en·rich transitive verb \in-ˈrich, en-\
:: to improve the quality of (something) : to make (something) better
: to improve the usefulness or quality of (something) by adding something to it
I’m sitting here in Baltimore and missing Rex, my parents, my staff, you and our dogs. I’m also thinking of all the speakers I’ve listened to over the past few days. A lot of interesting things were discussed. But the MOST interesting, at least to me, was the discussion on enrichment. One of the speakers runs an enrichment center for dogs. An enrichment center?
It made me smile as I listened to her describe the things that made her place special. They created a center for educating, socializing and enriching the life of the dogs they serve and, as she said (and I have permission to steal) it’s not daycare – it’s play care. Their goal is to deal with the three aspects of a dog’s life: mental, physiological and physical. I loved it. And it made me think.
In my corporate life, that is what I focused on; all aspects of a person and their career. It turns out that, in this new life I’m creating, that is what we ARE doing – only now it’s with dogs.
So I thought about Ransom and Pepe, who didn’t want to walk on the floors and now come right through the door. Still a little unsure but my staff works with them every time they visit to make it easier. I thought about Gunnar, who used to be a shy nervous dog, and now howl’s arias’ each time he walks through the door. I thought about Bey, who was so nervous when she first walked through the door we didn’t think she would be a good candidate to join us. Boy were WE wrong. I thought of how the dogs come out at the end of the day to go to their special place and start to sleep while they wait to be picked up. And I thought about how the dogs line up when we start walking; eagerly waiting for their name to be called for their turn. Our guests, big and small, are taught to co-exist, as they do after we merge them together. Different breeds of dogs often find their own matches with dogs that are similar to them. We use obedience techniques to teach the dogs to respect each other AND our staff. Our staff attends training to keep up their knowledge and continue to grow.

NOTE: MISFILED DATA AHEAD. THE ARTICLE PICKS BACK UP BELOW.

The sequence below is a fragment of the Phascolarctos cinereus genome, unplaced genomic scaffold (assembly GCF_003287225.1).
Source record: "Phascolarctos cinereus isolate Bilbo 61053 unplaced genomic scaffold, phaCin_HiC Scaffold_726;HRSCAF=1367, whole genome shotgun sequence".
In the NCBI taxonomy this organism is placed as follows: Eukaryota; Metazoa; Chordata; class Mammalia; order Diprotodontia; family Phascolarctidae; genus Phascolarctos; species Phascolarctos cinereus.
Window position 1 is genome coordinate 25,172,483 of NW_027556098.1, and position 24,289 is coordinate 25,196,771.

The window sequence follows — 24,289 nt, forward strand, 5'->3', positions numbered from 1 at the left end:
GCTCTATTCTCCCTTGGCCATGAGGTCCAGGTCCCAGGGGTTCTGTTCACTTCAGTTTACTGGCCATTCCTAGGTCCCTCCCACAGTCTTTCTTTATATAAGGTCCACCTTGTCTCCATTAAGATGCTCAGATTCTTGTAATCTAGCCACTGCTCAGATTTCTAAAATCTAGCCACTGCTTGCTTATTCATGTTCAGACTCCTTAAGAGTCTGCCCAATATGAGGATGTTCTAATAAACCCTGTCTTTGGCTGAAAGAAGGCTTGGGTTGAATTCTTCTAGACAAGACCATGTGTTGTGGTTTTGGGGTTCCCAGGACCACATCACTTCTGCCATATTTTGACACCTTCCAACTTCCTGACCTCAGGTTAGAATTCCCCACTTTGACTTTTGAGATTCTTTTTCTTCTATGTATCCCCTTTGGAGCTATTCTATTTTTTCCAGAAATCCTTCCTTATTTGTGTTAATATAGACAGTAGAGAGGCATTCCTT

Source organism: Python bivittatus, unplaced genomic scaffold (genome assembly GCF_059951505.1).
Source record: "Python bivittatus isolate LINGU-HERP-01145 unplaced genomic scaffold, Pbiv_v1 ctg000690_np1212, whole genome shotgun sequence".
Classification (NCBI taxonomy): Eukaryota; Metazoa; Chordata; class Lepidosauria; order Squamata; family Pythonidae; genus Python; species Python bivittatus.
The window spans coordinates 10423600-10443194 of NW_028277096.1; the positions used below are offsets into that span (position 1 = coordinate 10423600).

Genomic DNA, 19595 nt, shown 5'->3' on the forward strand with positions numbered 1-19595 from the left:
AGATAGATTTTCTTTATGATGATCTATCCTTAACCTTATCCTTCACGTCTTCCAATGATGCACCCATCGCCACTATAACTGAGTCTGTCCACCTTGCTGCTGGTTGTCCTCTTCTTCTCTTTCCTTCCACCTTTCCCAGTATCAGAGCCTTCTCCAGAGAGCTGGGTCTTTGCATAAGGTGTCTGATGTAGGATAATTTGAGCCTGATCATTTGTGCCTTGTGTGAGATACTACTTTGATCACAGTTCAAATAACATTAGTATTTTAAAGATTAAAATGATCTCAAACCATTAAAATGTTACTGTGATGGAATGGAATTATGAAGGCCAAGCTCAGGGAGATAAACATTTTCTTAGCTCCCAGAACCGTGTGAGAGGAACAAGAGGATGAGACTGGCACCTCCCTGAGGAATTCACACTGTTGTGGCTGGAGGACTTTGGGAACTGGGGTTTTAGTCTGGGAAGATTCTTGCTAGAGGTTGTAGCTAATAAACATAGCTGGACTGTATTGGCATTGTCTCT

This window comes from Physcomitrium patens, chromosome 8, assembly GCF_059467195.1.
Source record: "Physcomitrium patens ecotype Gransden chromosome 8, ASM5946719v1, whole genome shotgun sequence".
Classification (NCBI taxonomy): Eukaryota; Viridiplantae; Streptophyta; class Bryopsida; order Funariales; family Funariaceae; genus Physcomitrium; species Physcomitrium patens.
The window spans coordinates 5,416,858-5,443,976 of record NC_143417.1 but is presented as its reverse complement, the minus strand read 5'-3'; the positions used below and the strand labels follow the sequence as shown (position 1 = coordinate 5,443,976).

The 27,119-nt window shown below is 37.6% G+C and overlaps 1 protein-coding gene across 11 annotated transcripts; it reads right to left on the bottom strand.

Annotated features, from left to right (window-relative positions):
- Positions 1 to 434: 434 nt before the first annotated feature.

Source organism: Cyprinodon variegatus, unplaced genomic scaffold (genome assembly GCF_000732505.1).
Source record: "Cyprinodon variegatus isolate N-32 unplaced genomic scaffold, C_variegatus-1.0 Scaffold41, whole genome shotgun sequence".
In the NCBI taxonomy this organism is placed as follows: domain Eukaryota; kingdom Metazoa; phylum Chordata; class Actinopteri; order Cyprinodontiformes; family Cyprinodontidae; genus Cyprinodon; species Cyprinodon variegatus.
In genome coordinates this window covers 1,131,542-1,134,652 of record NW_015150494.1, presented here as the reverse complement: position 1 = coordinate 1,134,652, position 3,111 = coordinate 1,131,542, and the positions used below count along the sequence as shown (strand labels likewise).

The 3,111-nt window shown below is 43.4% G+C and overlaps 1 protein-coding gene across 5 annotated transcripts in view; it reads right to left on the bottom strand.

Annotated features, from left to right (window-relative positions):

Whew! There is more we do – and more we WANT to do, but I found it fascinating to look at what we are DOING and put it into a different framework.
Our goal has always been to create a safe place for dogs to gain confidence and have an opportunity to socially interact with other dogs AND other people. We want them to be part of the community they live in; feeling comfortable with whomever they meet and wherever they go.
What do you think? Does this make sense to you? I’m going to ponder it some more but would love to hear your thoughts. In the meantime, please look for the invitation to our first annual holiday event (December 4) where you are invited to meet your dog’s friends and their owners for a little conversation, food and holiday cheer. There will even be some music (won’t there Matt?)
Thank you for enriching our lives – Rex and I. We couldn’t have done this without all of you – nor would we have wanted to.